Being someplace “you don’t belong.”  I guess I really want a better definition of this one because it seems so arbitrary.

Having a missing hand or fingers.  Thankfully this is not my problem.  However my deceased father was missing a finger, lost during WWII fighting for the freedoms of this country and other freedom-loving countries.  He was a prisoner of war and barely made it out alive.  But he was missing a finger so I guess if he was alive today, he would be a suspect.

Wearing a backpack when the weather is warm.  Really officer, it just my computer from work that I carry back and forth from work to home and back again.  It is not the master control to some evil device invented by Khan Noonien Singh (Ok, that is a reference to Star Trek so don’t freak out on me.  I just saw the new movie over the weekend.).  Good thing our schools are going to digital curriculum so students don’t have to carry books back and forth between school and home in a backpack.  What’s that you say, they haven’t been carrying books home for years anyway?

Conducting financial transactions in bursts of activities within a short period of time, especially in previously dormant accounts.  WOW AM I IN TROUBLE NOW.  With having to handle the estates for both my father-in-law and my wife over the last few months I had to transfer accounts from banks to banks opening and closing accounts, some of which had no activity for years.

Of course this entire blog probably now falls under the ‘Making suspicious comments or anti-U.S. sentiments that appear to be out-of-place and provocative.’  I assure you that they are not out-of-place but very much in-place especially if common sense is being cast aside by blindly following rules.  In fact, I am probably more pro-U.S.  but with a greater degree of common sense and with my eyes wide open to what is happening to our freedoms.  A few months ago I wrote a blog entry called something like, ‘WWJD?’, which actually stood for, ‘What Would Jefferson Do?’  I wonder what he would say to these new guidelines.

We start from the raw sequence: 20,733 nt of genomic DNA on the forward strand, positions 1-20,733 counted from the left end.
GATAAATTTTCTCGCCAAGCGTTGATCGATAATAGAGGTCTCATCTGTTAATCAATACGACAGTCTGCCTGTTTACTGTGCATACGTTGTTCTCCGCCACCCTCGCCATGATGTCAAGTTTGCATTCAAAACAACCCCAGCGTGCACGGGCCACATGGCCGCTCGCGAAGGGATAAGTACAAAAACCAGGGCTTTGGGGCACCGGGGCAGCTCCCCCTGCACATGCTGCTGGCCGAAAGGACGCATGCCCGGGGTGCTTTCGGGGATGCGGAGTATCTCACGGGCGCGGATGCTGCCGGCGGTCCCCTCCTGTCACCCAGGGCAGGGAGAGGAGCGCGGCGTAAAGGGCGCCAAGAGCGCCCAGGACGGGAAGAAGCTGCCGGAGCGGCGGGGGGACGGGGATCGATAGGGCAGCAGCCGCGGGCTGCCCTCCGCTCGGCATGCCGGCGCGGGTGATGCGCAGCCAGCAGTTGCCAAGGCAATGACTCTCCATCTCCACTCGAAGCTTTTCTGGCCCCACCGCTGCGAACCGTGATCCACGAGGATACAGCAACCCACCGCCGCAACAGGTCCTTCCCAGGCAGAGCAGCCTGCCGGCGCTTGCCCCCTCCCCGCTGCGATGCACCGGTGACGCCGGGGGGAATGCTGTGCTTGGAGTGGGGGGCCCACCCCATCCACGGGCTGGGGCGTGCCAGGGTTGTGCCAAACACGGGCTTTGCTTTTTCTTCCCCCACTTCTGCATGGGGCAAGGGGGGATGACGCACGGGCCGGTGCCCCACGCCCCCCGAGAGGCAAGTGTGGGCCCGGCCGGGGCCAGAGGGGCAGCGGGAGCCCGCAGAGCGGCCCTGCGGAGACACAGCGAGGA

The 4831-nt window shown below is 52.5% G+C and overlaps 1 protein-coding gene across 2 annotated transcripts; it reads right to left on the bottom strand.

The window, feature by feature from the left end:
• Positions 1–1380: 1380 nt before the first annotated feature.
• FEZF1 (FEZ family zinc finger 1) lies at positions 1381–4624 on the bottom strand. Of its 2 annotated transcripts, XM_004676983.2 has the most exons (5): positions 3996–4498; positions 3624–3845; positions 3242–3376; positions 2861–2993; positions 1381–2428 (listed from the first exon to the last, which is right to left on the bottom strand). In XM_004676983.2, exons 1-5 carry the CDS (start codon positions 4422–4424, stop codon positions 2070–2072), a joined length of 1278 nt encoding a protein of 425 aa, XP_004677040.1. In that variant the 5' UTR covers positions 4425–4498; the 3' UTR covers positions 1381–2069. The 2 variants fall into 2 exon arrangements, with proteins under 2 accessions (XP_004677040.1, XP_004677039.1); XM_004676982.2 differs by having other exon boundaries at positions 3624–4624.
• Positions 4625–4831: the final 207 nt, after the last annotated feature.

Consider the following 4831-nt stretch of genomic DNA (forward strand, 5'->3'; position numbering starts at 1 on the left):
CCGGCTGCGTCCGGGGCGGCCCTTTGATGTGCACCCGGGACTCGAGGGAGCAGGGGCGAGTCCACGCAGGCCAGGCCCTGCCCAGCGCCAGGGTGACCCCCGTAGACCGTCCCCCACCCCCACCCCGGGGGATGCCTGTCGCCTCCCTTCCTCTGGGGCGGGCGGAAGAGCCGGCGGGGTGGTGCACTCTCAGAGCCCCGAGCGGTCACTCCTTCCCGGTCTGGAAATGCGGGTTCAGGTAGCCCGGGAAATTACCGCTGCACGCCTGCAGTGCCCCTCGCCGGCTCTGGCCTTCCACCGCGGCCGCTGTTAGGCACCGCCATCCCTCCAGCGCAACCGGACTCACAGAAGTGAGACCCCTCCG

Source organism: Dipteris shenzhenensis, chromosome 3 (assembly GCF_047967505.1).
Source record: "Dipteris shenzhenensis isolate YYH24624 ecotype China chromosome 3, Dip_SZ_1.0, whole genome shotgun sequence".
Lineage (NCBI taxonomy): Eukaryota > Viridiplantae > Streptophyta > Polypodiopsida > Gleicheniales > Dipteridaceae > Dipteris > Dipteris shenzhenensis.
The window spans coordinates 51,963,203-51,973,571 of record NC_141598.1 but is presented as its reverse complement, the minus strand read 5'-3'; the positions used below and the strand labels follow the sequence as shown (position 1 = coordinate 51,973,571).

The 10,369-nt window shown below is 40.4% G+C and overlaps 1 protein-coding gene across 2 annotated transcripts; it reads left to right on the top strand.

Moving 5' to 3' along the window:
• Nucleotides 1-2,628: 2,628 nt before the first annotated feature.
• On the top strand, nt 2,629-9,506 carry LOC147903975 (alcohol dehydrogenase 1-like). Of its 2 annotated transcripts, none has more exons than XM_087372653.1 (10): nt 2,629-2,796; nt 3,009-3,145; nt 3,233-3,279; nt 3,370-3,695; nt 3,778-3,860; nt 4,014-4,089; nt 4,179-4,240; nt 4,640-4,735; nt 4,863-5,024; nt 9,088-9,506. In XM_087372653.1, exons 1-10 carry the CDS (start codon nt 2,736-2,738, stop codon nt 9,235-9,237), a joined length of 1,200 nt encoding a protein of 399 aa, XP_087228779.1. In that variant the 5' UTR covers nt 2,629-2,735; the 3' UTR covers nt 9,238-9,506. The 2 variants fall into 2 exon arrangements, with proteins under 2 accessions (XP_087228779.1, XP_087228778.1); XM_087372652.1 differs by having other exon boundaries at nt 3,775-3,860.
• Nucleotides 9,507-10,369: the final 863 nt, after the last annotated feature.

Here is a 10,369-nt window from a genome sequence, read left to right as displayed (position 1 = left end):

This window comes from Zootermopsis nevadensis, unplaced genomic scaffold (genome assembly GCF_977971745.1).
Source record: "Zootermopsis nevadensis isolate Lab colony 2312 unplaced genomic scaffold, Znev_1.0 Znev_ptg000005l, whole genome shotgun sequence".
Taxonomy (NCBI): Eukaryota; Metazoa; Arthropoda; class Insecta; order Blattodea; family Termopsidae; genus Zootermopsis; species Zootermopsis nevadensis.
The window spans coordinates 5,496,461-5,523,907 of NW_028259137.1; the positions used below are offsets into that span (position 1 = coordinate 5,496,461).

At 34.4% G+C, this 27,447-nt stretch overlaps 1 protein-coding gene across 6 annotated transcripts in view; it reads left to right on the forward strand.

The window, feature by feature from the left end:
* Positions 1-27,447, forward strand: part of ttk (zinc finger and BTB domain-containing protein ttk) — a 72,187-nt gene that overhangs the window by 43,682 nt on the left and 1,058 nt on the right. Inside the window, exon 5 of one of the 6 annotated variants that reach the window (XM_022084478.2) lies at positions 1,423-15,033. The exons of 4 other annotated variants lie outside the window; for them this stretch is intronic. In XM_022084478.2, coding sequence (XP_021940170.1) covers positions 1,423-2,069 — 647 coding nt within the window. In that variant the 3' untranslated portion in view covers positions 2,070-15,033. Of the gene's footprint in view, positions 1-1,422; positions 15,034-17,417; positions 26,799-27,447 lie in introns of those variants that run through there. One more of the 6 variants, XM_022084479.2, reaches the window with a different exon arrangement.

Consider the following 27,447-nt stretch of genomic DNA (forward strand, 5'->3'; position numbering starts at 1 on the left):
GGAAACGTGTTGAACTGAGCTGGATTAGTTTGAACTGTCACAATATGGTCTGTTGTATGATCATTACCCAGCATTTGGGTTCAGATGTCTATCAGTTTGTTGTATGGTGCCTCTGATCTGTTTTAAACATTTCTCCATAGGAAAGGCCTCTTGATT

Oh, a few final things that could get you in trouble:  Don’t communicate through a PC game or by using VOIP (does SKYPE count?  What about instant messaging?).  Don’t travel illogical distances to use Internet Cafes even if the local ones are crowded or cost more or have antiquated hardware or software or they have better food or cheaper coffee at the other location.  Don’t display an interest in remote-controlled aircraft.  (You know I have wondered about those people in malls selling remote controlled helicopters that they fly around inside the mall that nearly hit the people walking through the mall.)  And finally, don’t buy coffee with cash on a regular basis. HUH?  Coffee?  What if it is in the Internet Café?

C’ya next time.

Flashing Light Traffic Traps

I have one.  You have one.  Everyone has one.  Well, perhaps if you are from a very small town or live miles from any town, city, or metropolis.  Yes, I’m talking about that traffic light that turns green only long enough for one car to get through the intersection before turning red again.  I call these the flashing light traffic traps.  They are totally unpredictable, totally unreliable, and totally dangerous.